Don’t even get me started on ROSI…

  6.  Vlad the Impaler Says:

    Evidently stuff within the -greater than- -less than- symbols gets borked.

    Second paragraph should read “…the days when there was NOTHING for anyone to use…”


  7.  Jeremy Says:

    So, is there an industry to look at that takes security seriously and proactively? The first thing that comes to mind for me is Vegas. It certainly wouldn’t be our evoting standards. But, that is just a stab in the dark. Usually, when billions are on the line, things are taken seriously. Of course, the federal government deals in billions on a daily basis, so…

  8.  FISMA Geek Says:

    800-53 Rev 2 is a good document. 800-53 A is a waste of paper and is unnecessary. What’s worse, some agencies are re-writing 800-53 A to come up with their own customized version…and usually they miss the mark on it.

  9.  rybolov Says:

    FISMA Geek, the problem is that 800-53A is such a huge learning curve that most people won’t make it.

    Gotta look at what NIST is trying to do, which is to give something to the auditors of the world–IGs, GAO, etc–so that they can have some sort of standardization across findings/reports. Deep down inside, however, I flip-flop between thinking this is a great thing v/s “OMG, what kind of a monster have we unleashed?”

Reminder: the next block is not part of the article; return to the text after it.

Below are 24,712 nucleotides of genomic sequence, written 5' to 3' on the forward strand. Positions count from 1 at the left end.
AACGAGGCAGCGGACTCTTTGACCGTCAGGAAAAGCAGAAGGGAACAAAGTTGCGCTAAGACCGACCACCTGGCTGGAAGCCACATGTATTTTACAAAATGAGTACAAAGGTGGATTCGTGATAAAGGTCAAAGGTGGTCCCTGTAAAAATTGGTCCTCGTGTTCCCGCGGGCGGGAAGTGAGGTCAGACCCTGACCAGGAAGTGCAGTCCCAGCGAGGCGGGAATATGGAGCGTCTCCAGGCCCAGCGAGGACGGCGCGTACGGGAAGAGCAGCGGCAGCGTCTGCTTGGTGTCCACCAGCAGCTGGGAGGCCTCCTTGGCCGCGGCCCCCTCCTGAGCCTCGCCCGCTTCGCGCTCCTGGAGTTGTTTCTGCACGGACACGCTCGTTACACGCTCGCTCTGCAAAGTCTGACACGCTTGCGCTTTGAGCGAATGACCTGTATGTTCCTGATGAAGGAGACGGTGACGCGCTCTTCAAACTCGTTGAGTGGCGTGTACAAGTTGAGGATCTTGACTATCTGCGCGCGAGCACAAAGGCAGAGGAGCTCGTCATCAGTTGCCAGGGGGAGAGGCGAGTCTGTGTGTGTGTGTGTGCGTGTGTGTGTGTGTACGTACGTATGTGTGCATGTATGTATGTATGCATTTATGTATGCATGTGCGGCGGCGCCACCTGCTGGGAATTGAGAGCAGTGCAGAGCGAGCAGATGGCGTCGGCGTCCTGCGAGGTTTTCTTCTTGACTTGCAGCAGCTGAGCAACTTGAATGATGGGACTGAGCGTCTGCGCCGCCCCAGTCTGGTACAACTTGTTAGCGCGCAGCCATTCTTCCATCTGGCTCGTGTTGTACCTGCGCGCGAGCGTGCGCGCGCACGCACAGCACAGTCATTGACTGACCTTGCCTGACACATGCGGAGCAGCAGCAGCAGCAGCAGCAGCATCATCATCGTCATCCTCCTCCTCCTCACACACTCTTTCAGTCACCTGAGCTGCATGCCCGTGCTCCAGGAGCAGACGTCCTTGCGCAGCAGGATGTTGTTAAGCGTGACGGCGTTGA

10.  fin Says:

    One thing we’ve created is the misallocation of work into our buckets. CM for instance. Necessary and important to implement security but it’s its own discipline. Yet I now have managers asking me about their CM program because now (since it’s in 800-53 and they are being audited on it) “it’s security”

  11.  rybolov Says:

    Hi fin

    I think at a certain point there are things classified as “security” which should be “plain ol’ good management”. So yeah, I agree with you.

  12.  Saint Sinister Says:

    The problem is there no documentation when the systems were built and now (1-3) years later, people are trying to record controls they never documented.